If you’ve been searching for the perfect economics book to take to the beach, The Undercover Economist lives up to its spy-thriller title with plenty of street-level insight and observation. As the “Dear Economist” columnist for the Financial Times, Tim Harford knows how to use fundamental economic principles to explain everyday situations, and in this book he demonstrates that knowledge on page after page.
He starts off by exploring the economic relationships that bring us our morning cappuccino, noting that the main reason that Starbucks can charge $2.55 for a cappuccino is because there isn’t another competing shop next door selling it for just $2.00. Starbucks has a significant advantage in its hefty number of locations. And many of them are situated where thousands of coffee-craving commuters will have them right in their line of sight. “The nice margin that Starbucks makes on their cappuccinos is due neither to the quality of the coffee nor to the staff: it’s location, location, location,” he writes.
Ultimately, the hunt for a prime location puts even the best caf? at the mercy of its landlord–but by the same token, prime coffee-bar locations will command high rents only if customers will pay high enough prices for the coffee to keep the caf? from closing. “Rush-hour customers are so desperate for caffeine and in such a hurry that they are practically price-blind. The willingness to pay top dollar for convenient coffee sets the high rent, and not the other way around. Cheaper rent is not compensation for the loss of a flood of price-blind customers.”
It may come as a surprise, but Whole Foods, another upscale retailer, is no more expensive than Safeway when it comes to staples. The high prices associated with that brand correspond to “customers with a different view of what ‘basics’ are.” For example, Whole Foods charges less for Tropicana orange juice and Poland Spring sparkling mineral water, because for its customers, such items are basics that need to be priced competitively. “It’s not because Whole Foods is ‘expensive’ and Whole Foods customers are stupid. It’s because Whole Foods offers additional, expensive choices, which Whole Foods shoppers are willing to take because they perceive the quality premium is worth it.” As a result, Harford concludes that people seeking bargains shouldn’t try to find a cheap store, but that they should shop cheaply.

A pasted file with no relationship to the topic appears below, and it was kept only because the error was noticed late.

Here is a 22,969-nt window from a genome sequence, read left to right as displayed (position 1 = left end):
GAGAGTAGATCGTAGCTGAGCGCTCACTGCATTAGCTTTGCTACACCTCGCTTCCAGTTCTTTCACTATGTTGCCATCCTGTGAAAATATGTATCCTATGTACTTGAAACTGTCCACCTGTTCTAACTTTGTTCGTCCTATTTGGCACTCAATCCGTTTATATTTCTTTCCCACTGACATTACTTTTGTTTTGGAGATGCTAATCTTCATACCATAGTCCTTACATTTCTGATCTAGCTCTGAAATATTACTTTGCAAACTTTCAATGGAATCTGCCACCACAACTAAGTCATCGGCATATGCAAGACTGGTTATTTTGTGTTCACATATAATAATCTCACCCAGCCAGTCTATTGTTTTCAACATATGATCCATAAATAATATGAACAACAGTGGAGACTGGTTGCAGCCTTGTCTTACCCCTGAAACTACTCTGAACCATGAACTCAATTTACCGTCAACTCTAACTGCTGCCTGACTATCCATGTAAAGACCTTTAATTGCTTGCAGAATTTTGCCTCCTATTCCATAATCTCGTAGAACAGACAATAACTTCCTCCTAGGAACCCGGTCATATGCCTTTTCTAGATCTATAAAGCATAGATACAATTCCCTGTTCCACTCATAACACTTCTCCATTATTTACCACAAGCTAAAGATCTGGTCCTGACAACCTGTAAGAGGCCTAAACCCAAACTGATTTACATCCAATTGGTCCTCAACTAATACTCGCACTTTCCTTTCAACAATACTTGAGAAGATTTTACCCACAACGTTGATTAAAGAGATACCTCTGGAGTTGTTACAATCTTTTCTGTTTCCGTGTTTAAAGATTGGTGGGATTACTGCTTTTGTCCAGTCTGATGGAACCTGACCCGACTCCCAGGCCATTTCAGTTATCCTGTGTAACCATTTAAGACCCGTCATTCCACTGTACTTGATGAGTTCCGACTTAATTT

Moving from fine distinctions between retail markets to the less savory (but still fundamentally economic) patterns of organized crime and the drug trade, Harford examines the ways violence prevents competition. “Conceivably, by shooting or beating up enough people, a criminal gang could discourage rival gangs from entering the market and thus enjoy large profits,” he writes. Even when Mafia groups get involved in legitimate businesses, threats are used to deter rivals. “Profitable businesses usually attract competition, but in this case the competition reckoned that there must be a safer way to make a living.” Harford suggests that it isn’t violence as such that creates barriers to entry and sustainable profits — it’s the effectiveness of an organization. The typical street gang lacks effectiveness, while the Mafia “seems to have it in spades.”
These are only a few of the topics that this free-wheeling, clever and easy-to-read book covers; others include sweatshops, immigration, traffic, poverty and what’s going on in China. If nothing else, you’ll think twice about why you just paid $2.55 for that cappuccino.
MARY SCOTT is the co-author of Companies with a Conscience. See www.companieswithaconscience.com or write to firstname.lastname@example.org.